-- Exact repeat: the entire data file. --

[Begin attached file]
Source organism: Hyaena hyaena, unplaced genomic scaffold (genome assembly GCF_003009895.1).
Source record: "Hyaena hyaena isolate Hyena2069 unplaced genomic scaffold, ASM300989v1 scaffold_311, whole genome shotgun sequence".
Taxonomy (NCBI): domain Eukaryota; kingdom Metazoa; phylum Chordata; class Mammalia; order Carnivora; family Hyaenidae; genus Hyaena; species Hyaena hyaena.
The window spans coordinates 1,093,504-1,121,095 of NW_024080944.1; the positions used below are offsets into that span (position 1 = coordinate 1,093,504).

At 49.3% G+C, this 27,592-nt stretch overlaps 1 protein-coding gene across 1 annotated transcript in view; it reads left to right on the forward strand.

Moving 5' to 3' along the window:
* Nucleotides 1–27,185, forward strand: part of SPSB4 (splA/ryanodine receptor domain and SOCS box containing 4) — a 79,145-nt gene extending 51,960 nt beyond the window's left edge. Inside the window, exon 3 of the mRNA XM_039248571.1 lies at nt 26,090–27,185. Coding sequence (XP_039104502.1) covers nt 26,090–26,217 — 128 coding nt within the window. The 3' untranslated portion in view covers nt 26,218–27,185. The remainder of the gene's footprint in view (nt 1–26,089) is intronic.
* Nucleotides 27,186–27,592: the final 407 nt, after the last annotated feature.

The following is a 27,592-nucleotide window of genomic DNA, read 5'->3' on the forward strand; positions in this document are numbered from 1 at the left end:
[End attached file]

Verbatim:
Source organism: Hyaena hyaena, unplaced genomic scaffold (genome assembly GCF_003009895.1).
Source record: "Hyaena hyaena isolate Hyena2069 unplaced genomic scaffold, ASM300989v1 scaffold_311, whole genome shotgun sequence".
Taxonomy (NCBI): domain Eukaryota; kingdom Metazoa; phylum Chordata; class Mammalia; order Carnivora; family Hyaenidae; genus Hyaena; species Hyaena hyaena.
The window spans coordinates 1,093,504-1,121,095 of NW_024080944.1; the positions used below are offsets into that span (position 1 = coordinate 1,093,504).

At 49.3% G+C, this 27,592-nt stretch overlaps 1 protein-coding gene across 1 annotated transcript in view; it reads left to right on the forward strand.

Moving 5' to 3' along the window:
* Nucleotides 1–27,185, forward strand: part of SPSB4 (splA/ryanodine receptor domain and SOCS box containing 4) — a 79,145-nt gene extending 51,960 nt beyond the window's left edge. Inside the window, exon 3 of the mRNA XM_039248571.1 lies at nt 26,090–27,185. Coding sequence (XP_039104502.1) covers nt 26,090–26,217 — 128 coding nt within the window. The 3' untranslated portion in view covers nt 26,218–27,185. The remainder of the gene's footprint in view (nt 1–26,089) is intronic.
* Nucleotides 27,186–27,592: the final 407 nt, after the last annotated feature.

The following is a 27,592-nucleotide window of genomic DNA, read 5'->3' on the forward strand; positions in this document are numbered from 1 at the left end: